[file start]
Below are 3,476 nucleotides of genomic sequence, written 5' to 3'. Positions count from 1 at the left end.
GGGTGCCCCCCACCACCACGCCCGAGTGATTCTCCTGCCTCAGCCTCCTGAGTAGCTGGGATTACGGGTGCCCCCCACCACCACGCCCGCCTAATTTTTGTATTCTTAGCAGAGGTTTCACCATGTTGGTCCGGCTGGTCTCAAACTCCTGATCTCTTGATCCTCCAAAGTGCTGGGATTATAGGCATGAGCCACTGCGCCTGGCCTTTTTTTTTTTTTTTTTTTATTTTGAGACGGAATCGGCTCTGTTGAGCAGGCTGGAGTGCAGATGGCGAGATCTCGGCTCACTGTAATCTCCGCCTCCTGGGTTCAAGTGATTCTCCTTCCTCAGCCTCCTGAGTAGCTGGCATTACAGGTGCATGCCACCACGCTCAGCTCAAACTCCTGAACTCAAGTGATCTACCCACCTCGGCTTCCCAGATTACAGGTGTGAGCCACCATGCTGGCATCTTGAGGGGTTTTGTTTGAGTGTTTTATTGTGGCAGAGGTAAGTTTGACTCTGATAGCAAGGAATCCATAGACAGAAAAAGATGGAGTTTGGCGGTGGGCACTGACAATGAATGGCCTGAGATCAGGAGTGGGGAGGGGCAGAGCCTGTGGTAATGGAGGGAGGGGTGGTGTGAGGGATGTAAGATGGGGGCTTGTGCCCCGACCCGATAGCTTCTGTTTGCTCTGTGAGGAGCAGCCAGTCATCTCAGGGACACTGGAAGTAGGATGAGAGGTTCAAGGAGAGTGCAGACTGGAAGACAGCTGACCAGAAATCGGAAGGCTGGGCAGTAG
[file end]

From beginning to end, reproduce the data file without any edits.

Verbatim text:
Below are 3,476 nucleotides of genomic sequence, written 5' to 3'. Positions count from 1 at the left end.
GGGTGCCCCCCACCACCACGCCCGAGTGATTCTCCTGCCTCAGCCTCCTGAGTAGCTGGGATTACGGGTGCCCCCCACCACCACGCCCGCCTAATTTTTGTATTCTTAGCAGAGGTTTCACCATGTTGGTCCGGCTGGTCTCAAACTCCTGATCTCTTGATCCTCCAAAGTGCTGGGATTATAGGCATGAGCCACTGCGCCTGGCCTTTTTTTTTTTTTTTTTTTATTTTGAGACGGAATCGGCTCTGTTGAGCAGGCTGGAGTGCAGATGGCGAGATCTCGGCTCACTGTAATCTCCGCCTCCTGGGTTCAAGTGATTCTCCTTCCTCAGCCTCCTGAGTAGCTGGCATTACAGGTGCATGCCACCACGCTCAGCTCAAACTCCTGAACTCAAGTGATCTACCCACCTCGGCTTCCCAGATTACAGGTGTGAGCCACCATGCTGGCATCTTGAGGGGTTTTGTTTGAGTGTTTTATTGTGGCAGAGGTAAGTTTGACTCTGATAGCAAGGAATCCATAGACAGAAAAAGATGGAGTTTGGCGGTGGGCACTGACAATGAATGGCCTGAGATCAGGAGTGGGGAGGGGCAGAGCCTGTGGTAATGGAGGGAGGGGTGGTGTGAGGGATGTAAGATGGGGGCTTGTGCCCCGACCCGATAGCTTCTGTTTGCTCTGTGAGGAGCAGCCAGTCATCTCAGGGACACTGGAAGTAGGATGAGAGGTTCAAGGAGAGTGCAGACTGGAAGACAGCTGACCAGAAATCGGAAGGCTGGGCAGTAG